Dog Fences Have Benefits, But Control Goes On

Ben Banks, wool farmer and sheep scanner from WESTERN Queensland, is well placed to see the benefits of feral dog control and he doesn’t think introducing dingoes to Victorian parks is a good idea.

The Banks family manage a self-replacing merino herd of 22,000 head protected by 120km of exclusion fencing on 48,500ha 100km west of Blackall.

Lamb survival rates have increased from 30 per cent to 100 per cent thanks to wild dog exclusion fencing on their station and Mr Banks said there was no need to treat the flock for lice during the last two years.

“It’s only because we have the fence and we have full control over our inventory – it’s saved us $35,000 to $40,000 a year.”

He has also observed more native animals and birds on the homestead since the cell was completed.

Mr Banks said the feral dogs had not been completely eradicated from the property, but the business was still well ahead of where it was six years ago.

Reduced stress on ewes resulted in conception, lambing and branding rates, and wool cuts all increased while attacks decreased.

“Our lamb mortalities have come down significantly – in 2012 we were getting lambing percentages down about 20-30% when scanning,” he said.

“In 2016, after the fence was built, we scored and weaned 100% – before the fence, we wouldn’t have dreamed of achieving that.

“Before fencing, we did trapping, baiting and shooting,” he said.

“Four of us spent 25% of our time controlling feral dogs.”

The Victorian government is considering proposals to reintroduce dingoes to some areas, but Mr Banks said it was ‘a crazy idea’ and he was not convinced that the use of guard dogs, as recommended dingo supporters, would be an effective deterrent.

“In my opinion, guard dogs do not work in extensive pastoral operations.

“They can work in more intensive places, but often seem to only help the wild dog breeding program.”

Fence height isn’t the whole answer

The Banks family have discovered that fencing is not the total answer to the problem with their ongoing feral dog monitoring and control program as incursions continue, but the advent of surrounding properties fencing and controlling dogs has was well received.

The entire Banks property was fenced in late 2015 at a cost of $8,000-$8,500/km using their own labor.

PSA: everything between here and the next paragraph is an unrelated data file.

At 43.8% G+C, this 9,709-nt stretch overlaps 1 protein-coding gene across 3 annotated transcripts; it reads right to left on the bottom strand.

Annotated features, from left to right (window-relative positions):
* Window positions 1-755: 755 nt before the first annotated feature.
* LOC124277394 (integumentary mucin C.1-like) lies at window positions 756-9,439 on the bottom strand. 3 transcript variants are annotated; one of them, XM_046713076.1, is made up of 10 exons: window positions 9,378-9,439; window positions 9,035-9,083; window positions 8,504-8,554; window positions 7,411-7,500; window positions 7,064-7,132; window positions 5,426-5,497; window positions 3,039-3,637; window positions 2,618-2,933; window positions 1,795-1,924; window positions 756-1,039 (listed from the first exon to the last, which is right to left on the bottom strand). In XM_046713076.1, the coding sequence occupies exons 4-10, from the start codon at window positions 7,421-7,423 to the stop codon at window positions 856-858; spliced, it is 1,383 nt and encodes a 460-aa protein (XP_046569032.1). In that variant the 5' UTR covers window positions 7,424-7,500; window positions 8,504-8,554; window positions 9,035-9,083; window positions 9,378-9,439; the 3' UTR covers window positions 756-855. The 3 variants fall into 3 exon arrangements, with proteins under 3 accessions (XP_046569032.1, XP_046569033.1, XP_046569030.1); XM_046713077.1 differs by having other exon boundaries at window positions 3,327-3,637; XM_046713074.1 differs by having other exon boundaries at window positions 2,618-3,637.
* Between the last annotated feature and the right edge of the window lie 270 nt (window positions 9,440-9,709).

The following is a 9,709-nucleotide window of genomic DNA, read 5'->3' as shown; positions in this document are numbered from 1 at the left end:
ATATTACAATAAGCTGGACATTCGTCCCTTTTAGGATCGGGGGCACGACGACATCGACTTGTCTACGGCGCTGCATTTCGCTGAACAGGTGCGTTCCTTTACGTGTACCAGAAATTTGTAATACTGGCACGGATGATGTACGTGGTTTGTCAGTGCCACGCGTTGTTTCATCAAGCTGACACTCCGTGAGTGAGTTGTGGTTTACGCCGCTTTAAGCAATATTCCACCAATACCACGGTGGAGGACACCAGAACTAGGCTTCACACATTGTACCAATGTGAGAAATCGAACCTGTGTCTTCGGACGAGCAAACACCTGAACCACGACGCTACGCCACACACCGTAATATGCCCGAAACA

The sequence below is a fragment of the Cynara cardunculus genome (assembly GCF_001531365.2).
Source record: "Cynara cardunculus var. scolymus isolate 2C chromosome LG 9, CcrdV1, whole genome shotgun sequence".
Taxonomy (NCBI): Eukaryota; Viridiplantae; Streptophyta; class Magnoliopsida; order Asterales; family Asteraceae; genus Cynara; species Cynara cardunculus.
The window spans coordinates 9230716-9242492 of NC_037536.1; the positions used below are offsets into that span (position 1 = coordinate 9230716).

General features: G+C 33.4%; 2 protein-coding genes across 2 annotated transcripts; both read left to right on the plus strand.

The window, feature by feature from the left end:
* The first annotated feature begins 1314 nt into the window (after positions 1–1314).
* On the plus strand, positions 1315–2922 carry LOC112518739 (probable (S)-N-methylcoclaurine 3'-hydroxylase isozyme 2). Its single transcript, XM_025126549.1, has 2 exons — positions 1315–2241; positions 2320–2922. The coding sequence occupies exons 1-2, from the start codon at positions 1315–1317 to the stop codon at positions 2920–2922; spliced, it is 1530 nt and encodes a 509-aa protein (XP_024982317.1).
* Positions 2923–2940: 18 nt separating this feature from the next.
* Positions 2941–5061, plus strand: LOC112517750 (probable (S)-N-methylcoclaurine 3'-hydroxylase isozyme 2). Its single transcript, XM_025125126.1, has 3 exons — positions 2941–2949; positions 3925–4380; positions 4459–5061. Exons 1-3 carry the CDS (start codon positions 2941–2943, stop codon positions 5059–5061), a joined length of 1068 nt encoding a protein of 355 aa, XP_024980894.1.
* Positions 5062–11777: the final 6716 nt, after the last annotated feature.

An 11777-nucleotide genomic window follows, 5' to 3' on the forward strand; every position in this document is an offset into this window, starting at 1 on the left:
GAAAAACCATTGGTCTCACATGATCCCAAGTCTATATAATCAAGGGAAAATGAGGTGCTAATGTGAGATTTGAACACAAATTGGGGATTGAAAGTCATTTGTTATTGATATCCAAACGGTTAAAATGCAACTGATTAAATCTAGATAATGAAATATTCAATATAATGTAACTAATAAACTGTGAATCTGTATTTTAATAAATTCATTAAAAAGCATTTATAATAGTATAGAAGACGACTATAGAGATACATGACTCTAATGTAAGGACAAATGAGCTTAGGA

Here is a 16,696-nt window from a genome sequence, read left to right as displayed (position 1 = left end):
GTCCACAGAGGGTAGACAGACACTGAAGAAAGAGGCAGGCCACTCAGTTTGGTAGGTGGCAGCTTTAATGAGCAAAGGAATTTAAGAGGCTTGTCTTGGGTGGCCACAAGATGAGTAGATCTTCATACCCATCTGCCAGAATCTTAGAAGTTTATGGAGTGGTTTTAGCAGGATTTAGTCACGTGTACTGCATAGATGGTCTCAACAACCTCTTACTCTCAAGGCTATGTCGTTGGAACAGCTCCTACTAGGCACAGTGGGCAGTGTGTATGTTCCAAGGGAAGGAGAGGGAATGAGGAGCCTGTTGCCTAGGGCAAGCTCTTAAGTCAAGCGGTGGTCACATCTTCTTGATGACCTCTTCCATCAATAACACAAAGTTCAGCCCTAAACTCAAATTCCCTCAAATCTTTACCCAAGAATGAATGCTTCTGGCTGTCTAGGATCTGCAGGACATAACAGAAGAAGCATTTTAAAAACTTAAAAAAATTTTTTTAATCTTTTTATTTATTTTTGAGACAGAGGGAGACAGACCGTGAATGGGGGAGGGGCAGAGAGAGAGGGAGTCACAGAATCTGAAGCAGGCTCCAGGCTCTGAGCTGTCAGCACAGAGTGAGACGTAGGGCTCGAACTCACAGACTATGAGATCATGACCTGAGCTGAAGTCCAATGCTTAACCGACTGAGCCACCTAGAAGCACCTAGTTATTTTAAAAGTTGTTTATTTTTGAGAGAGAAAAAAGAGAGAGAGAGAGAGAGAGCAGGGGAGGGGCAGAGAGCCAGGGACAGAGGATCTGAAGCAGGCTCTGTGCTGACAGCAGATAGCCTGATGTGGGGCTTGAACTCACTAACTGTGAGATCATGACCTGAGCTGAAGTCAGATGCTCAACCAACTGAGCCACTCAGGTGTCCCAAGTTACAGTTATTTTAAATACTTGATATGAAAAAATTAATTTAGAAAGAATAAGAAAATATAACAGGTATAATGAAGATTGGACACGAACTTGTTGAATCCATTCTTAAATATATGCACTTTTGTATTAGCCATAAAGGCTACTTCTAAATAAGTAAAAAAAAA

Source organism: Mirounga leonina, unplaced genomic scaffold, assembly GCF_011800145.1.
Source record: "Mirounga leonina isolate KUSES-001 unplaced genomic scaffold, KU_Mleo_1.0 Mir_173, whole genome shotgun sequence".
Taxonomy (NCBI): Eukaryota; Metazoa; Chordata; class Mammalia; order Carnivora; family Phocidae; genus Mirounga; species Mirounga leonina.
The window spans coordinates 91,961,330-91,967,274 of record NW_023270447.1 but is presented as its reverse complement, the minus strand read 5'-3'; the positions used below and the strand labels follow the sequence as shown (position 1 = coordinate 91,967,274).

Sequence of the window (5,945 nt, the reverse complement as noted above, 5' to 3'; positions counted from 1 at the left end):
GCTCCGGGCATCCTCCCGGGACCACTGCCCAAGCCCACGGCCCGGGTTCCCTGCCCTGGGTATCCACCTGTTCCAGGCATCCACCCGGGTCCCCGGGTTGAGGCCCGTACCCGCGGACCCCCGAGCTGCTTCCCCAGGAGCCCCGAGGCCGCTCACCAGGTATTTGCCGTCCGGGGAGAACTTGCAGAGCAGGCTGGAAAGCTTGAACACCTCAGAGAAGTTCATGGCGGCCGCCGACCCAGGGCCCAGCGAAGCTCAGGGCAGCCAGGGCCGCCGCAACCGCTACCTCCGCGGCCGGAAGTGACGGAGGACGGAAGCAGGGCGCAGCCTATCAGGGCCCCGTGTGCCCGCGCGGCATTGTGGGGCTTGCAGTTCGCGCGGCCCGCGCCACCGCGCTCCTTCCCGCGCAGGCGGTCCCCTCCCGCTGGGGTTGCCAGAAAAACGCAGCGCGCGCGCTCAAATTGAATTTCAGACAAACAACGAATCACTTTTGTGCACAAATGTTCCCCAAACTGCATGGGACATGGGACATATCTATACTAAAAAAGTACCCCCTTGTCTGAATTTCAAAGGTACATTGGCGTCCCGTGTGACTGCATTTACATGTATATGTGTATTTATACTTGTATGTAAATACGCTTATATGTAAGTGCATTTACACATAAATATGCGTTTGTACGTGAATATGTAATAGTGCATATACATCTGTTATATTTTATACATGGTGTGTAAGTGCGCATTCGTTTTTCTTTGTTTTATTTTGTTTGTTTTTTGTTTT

“Now we’re budgeting for a five-foot-tall (1.5m) fence closer to $10,000/km,” Mr Banks said.

“It’s a five-foot mesh fence if you’re starting from scratch, but if you’re retrofitting an existing fence, we put a four-foot mesh fence with two barbs on top to bring it up to a five-foot tall fence. .

“All of our outdoor fencing has a 30cm apron – after six years the wild dogs are starting to foil it and we are getting a lot more intrusions than when it was first installed,” he said.

“At first it really limited the numbers, but lately the dogs have started working on these fences and they will now dig under them.

In the future, he will consider erecting fences up to 175cm high, but said if a dog has to crawl over a fence, it doesn’t matter if it is 150cm or 175cm.

“We are in a group with a neighbor and no other wild fences are coming out of our fence, but now two large places outside of us are fenced off.

“It’s going to be huge for us because it’s another barrier on the outside – it’s happening all over western Queensland.”

The number of sheep is increasing

As a commercial sheep pregnancy scanner, Mr Banks noted an increase in sheep numbers in existing wool businesses in western Queensland, partly due to exclusion fencing.

“If you bring Dorpers and goats there, there are definitely a lot more small livestock in the area,” he said.

National wild dog management coordinator Greg Mifsud said that as the number of exclusion fences increases, there is a risk of less emphasis on baiting and control programs being carried out. outside the fences.

“This is a real and ongoing problem with large numbers of feral dogs using unfenced areas and cattle routes – some of these areas are quite problematic for management,” Mifsud said.

“For landowners on the periphery of exclusion fences, if these feral dog control programs are not implemented, then they are at greatest risk.

“Wild dog control is a shared responsibility – just because landowners may be inside other exclusion fences doesn’t mean they shouldn’t contribute to the control program as part of ‘a count.”